Sermon July 21st 2019-Luke 10:38-42

This morning, we continue to read from the Gospel of Luke, picking up from the parable of the Good Samaritan, to hear the story of Jesus’ visit to Mary and Martha. Our story today is a short one, only five verses long. Yet it is one that has a lot to offer us, as we consider the ways in which we are called to play our part in the Kingdom of God. Because throughout chapter ten of Luke, this is what our focus is. From Jesus sending out the seventy to do ministry in his name, to the parable of the Good Samaritan, all are about inviting us to consider what it means to work for the Kingdom of God, and what it looks like to follow Jesus. Last week, the Good Samaritan invited us to consider what it means to embody love for one’s neighbour. But this week, we are invited to consider something different: embodying love for God. Our story tells us that Jesus entered a village, where he then visited in the home of two sisters: Martha and Mary. Martha keeps busy with the many tasks of hosting a visitor, while Mary sits at Jesus’ feet to listen to Jesus. In frustration, Martha demands that Jesus tell Mary to get up and help her, rather than sitting with Jesus, when she gets an unexpected response. Jesus lifts Mary up for what she is doing, and insists that she be left alone. It’s easy to immediately see this story as a condemnation on Martha for being too busy and distracted, while praising Mary for sitting, listening and learning from Jesus. Although busyness and distraction can prevent us from seeing and hearing God with us, I want us to consider the possibility that this story isn’t about Martha at all. What if Martha is just a part of helping us to understand an important message that is being offered through Mary? What if Jesus isn’t commenting on Martha or her choices, but is instead inviting us to see the barriers being broken down through Mary’s choice? Brian Peterson, in his commentary on this scripture proposes that “we don’t need to reject Martha in order to understand Luke’s point about Mary. . .she violates cultural expectations in ways that Martha does not. This is the sort of thing that Jesus does, breaking the cultural constraints and setting people free for the kingdom.” We already know that Jesus sought to break down barriers in his time. He healed the sick on the Sabbath, he reached out to those who others deemed unworthy, ate meals with sinners, and had uplifted women. Mary was doing something that was against the norm for women: she was sitting with the men, participating in conversation and religious discussion. She was seeking to listen and learn from Jesus. Martha was expecting that Mary follow in line with what was expected of her, what was expected of women: to be serving and showing hospitality. Not sitting and listening and learning. Martha wasn’t doing anything wrong herself, she was serving in a way that she knew best: through the gift of hospitality. But, there wasn’t anything wrong with what Mary was doing either, even if it wasn’t what others thought she should be doing. And so this is where the message of this story comes in: Jesus encourages Mary to continue learning, instead of pushing her back into the box society had given her. Jesus encourages Mary in her desire to embody her love for God through learning, and in her desire to be herself rather than what others wanted her to be. In many ways, Jesus is setting her free. Peterson goes on to say: “This is the sort of thing that Jesus does, breaking the cultural constraints and setting people free for the kingdom. That’s necessary if we are actually going to love our neighbors and love God. It has happened (and must continue to happen) in the face of slavery, and racism, and sexism, and homophobia. The church needs to be set free for such faithful listening and discipled violation of cultural assumptions so that we can love the strangers and sojourners among us, so that we can love our Muslim and Hindu and atheist neighbors, so that we can sit at the feet of Jesus and hear what he has to say to us.” Which brings us to the question, what does it mean for us to be like Mary? What social expectation do we need to break, in order to embody our love for God, and our love for neighbour? This isn’t an easy thing to think about. It can be scary to go against the norms of society. To do something outside the box, when everyone else feels that we should follow in line. Whether it’s embracing a neighbour that others feel should be shunned; taking on a role that others feel we shouldn’t, because of our age, gender, or race; or taking an unpopular position in the name of love and justice. Yet Jesus calls on us to do so. To not allow cultural norms or societal expectations hold us back from responding to God’s call in our lives. Wherever it is that call may lead us. Because God calls on us to embody love, and to follow Christ, no matter what or who that choice may challenge. This is what it means to be a part of creating the Kingdom of God. It means being open to following Christ wherever it may lead. And it means encouraging others to do the same. Because sometimes, it’s tempting to help hold up societal norms. To encourage only our girls to play with dolls; to tell our boys that crying is for the weak; or to tell someone that they can’t do something because of their age. But just as Christ sought to break down barriers in his time, we too, are called to continue his work. To break down barriers wherever we encounter them. To encourage one another to be who we are no matter what. To follow our hearts and God, so that God’s Kingdom might come into being here on earth. For we are called to participate in the Kingdom here and now. To live as if the Kingdom has come, in the hopes that one day it will. For when we do this, it is then that we are able to not just be set free ourselves, but we are able to help set others free, to live into their own calling. For Christ sets us free, so that we might help offer the same to others, through him. So as we consider the story of Martha and Mary for our own lives, may we see this not as a condemnation of hospitality or ‘busyness’ but rather as an encouragement to break down barriers for the sake of the kingdom. To serve God, and serve our neighbour using our gifts, whatever they may be. Even if others might feel they aren’t the right ones. And to serve God and our neighbour by being present to and with Christ, who walks with us, and breaks down the walls for us as we go. Be like Mary and be who you are. Be like Mary and show your love for God, by sitting and listening at Christ’s feet. But also, be like Martha and welcome all through the gift of hospitality. For both are needed in God’s Kingdom. Be Mary. Be Martha. Be you. Whoever that you might be. And remind others to do the same, as you seek justice, offer peace, and share love. For these are the building blocks of the Kingdom Christ calls on us to build. Together, in faith. Together in hope. Together, as disciples along the Way.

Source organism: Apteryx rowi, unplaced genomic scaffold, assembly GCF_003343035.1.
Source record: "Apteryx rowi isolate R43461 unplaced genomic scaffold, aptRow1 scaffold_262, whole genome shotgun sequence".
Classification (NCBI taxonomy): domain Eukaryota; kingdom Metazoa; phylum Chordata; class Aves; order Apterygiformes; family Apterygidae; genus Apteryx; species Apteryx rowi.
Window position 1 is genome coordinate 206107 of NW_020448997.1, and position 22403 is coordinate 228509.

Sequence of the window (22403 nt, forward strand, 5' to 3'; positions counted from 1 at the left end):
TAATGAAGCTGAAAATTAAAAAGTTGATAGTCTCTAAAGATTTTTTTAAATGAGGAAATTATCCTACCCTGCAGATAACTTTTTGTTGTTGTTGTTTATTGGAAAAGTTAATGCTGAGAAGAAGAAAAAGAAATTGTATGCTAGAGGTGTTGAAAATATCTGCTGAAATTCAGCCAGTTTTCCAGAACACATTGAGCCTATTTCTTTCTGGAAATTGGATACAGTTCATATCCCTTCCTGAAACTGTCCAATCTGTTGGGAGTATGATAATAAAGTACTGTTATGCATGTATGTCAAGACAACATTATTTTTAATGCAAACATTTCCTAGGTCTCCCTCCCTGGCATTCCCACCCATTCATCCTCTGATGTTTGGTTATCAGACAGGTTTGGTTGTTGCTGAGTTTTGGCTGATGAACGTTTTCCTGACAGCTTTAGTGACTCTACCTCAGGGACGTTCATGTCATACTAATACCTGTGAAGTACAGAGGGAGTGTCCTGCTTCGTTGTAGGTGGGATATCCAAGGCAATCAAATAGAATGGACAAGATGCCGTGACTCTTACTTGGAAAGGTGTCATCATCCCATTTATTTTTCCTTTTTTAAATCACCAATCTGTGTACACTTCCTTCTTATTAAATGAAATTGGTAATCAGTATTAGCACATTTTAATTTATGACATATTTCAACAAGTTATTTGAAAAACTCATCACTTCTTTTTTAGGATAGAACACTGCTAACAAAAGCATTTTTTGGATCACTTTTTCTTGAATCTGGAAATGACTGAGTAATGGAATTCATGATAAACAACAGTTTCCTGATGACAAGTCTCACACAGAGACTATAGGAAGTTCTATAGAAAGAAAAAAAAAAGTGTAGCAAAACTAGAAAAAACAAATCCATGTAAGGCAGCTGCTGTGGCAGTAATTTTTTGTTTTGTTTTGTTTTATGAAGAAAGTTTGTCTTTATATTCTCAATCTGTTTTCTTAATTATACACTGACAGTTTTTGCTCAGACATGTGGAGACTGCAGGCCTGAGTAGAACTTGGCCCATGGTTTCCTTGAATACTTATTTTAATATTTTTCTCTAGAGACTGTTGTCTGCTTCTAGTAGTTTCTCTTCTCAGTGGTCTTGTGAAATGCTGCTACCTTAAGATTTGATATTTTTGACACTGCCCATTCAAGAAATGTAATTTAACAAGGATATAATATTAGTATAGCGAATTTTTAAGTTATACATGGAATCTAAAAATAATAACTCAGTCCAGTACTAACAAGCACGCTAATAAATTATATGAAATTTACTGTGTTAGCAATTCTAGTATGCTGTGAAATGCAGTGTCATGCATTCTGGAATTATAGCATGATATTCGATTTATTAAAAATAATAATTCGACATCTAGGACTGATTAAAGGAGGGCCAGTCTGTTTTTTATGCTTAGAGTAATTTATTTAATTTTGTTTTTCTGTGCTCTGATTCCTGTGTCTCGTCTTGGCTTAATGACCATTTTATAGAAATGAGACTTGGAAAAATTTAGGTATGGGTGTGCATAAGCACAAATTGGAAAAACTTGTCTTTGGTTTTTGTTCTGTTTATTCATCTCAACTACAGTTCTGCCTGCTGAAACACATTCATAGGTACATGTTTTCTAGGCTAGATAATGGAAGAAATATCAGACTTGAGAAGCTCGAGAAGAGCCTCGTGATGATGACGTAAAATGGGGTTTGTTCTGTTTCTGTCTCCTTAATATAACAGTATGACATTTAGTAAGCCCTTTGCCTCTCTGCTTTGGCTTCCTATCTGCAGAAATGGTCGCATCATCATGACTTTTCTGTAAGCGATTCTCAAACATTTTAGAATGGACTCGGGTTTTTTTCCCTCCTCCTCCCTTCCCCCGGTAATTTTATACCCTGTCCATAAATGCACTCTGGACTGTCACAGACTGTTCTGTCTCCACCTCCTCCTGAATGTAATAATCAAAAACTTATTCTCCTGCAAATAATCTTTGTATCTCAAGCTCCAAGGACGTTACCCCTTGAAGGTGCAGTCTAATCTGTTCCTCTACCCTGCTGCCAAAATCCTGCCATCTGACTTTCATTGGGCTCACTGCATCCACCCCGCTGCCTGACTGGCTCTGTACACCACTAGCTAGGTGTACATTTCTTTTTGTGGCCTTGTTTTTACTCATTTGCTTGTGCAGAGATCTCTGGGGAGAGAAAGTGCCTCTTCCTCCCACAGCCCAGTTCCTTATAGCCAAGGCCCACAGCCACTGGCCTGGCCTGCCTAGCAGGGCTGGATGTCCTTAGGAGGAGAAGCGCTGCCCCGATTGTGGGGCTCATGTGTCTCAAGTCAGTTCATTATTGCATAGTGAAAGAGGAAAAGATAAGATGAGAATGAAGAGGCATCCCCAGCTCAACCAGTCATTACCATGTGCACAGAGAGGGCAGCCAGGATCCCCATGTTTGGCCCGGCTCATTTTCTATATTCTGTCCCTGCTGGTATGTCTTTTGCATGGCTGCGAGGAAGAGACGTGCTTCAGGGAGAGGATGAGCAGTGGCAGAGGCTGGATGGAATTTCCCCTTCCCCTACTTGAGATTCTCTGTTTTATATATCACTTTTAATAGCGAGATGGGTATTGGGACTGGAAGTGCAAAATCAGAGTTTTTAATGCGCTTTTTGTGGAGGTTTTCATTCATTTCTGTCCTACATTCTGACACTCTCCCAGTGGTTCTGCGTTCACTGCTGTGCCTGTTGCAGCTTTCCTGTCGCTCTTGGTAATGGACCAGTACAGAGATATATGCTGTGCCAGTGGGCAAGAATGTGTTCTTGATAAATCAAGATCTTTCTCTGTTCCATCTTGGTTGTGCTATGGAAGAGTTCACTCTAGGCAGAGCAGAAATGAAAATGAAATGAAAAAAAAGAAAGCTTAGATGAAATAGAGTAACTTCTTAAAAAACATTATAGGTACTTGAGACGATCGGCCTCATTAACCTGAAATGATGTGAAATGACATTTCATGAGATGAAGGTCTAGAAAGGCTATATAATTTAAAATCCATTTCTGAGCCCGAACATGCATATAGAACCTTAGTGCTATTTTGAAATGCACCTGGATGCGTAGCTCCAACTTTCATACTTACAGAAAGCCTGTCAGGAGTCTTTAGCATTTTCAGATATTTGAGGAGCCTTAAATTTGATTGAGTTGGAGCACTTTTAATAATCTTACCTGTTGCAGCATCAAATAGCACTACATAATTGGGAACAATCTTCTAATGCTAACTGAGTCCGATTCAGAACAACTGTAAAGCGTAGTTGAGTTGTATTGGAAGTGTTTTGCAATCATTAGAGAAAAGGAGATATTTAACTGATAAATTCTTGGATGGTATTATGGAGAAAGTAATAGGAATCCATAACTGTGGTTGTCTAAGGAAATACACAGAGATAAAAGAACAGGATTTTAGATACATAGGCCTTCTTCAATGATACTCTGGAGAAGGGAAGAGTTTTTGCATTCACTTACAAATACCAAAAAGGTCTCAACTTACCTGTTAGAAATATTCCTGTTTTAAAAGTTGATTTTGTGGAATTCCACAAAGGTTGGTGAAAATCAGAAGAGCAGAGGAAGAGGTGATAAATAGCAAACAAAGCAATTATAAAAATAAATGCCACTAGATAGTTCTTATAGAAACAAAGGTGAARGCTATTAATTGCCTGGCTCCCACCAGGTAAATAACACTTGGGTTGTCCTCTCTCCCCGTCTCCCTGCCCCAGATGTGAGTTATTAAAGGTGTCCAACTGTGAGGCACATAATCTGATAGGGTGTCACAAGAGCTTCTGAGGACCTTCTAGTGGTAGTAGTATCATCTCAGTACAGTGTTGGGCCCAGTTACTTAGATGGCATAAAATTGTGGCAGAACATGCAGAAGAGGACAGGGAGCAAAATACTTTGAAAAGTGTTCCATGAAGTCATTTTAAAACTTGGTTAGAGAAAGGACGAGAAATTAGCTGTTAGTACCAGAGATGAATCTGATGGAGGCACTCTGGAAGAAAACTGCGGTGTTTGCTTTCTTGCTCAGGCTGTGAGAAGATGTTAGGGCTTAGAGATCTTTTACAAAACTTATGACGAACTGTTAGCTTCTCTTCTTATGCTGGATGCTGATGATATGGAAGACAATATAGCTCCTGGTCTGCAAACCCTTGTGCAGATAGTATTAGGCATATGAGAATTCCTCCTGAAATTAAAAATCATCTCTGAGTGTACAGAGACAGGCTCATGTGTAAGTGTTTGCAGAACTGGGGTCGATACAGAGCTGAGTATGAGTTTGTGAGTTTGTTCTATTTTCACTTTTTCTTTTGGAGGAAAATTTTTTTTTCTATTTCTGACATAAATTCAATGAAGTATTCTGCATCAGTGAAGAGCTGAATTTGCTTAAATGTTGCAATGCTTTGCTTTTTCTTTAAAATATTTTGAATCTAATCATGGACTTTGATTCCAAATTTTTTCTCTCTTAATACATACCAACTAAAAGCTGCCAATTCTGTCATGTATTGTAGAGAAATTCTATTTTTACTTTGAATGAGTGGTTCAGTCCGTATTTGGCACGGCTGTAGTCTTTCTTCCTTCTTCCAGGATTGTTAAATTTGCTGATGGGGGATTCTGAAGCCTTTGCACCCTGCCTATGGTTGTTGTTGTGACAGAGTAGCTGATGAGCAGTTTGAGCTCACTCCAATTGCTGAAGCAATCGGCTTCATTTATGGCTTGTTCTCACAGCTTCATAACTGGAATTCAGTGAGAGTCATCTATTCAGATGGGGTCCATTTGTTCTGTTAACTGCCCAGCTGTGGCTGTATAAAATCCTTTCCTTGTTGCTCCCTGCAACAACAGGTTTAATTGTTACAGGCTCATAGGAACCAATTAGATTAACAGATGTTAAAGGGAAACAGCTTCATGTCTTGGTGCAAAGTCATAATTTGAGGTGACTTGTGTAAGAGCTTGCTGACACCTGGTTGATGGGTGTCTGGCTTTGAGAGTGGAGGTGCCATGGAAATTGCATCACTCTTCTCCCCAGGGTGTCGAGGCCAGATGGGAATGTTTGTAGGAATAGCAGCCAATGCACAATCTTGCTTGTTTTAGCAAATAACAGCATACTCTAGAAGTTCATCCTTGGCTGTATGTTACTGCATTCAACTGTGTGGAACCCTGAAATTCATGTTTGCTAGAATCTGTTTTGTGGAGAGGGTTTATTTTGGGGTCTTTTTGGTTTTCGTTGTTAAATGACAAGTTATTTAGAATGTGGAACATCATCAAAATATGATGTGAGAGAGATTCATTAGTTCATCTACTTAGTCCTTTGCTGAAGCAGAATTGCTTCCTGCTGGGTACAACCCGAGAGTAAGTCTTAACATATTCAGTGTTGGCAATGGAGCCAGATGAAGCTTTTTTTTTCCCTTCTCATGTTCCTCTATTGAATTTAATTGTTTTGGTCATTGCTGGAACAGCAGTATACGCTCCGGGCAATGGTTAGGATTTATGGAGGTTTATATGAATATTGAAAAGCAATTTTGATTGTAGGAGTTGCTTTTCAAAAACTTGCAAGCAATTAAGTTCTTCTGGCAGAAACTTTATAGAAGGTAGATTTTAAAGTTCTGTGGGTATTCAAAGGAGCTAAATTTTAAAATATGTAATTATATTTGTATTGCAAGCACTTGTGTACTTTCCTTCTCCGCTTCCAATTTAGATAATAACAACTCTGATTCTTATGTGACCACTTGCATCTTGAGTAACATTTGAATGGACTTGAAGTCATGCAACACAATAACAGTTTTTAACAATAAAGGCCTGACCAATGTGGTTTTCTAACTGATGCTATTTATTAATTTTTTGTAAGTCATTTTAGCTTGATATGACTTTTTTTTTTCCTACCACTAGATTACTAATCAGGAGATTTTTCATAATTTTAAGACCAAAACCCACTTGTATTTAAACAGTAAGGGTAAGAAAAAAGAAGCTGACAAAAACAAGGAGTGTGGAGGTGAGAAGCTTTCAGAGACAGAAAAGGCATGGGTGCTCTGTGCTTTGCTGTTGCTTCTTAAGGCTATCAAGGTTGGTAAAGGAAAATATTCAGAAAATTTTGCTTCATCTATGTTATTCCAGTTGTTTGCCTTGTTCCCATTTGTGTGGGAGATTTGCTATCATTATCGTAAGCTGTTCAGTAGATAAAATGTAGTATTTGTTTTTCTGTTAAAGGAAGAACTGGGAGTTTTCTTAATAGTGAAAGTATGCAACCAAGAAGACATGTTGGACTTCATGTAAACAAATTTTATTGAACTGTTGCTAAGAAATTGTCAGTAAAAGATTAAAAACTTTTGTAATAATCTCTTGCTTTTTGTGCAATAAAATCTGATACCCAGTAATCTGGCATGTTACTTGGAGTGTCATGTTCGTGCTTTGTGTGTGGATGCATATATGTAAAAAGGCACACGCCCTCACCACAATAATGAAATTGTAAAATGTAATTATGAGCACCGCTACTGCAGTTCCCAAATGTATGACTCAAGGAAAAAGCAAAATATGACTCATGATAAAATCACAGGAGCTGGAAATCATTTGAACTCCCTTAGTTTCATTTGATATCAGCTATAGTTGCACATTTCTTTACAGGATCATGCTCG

Brian Peterson, WorkingPreacher for July 21st 2019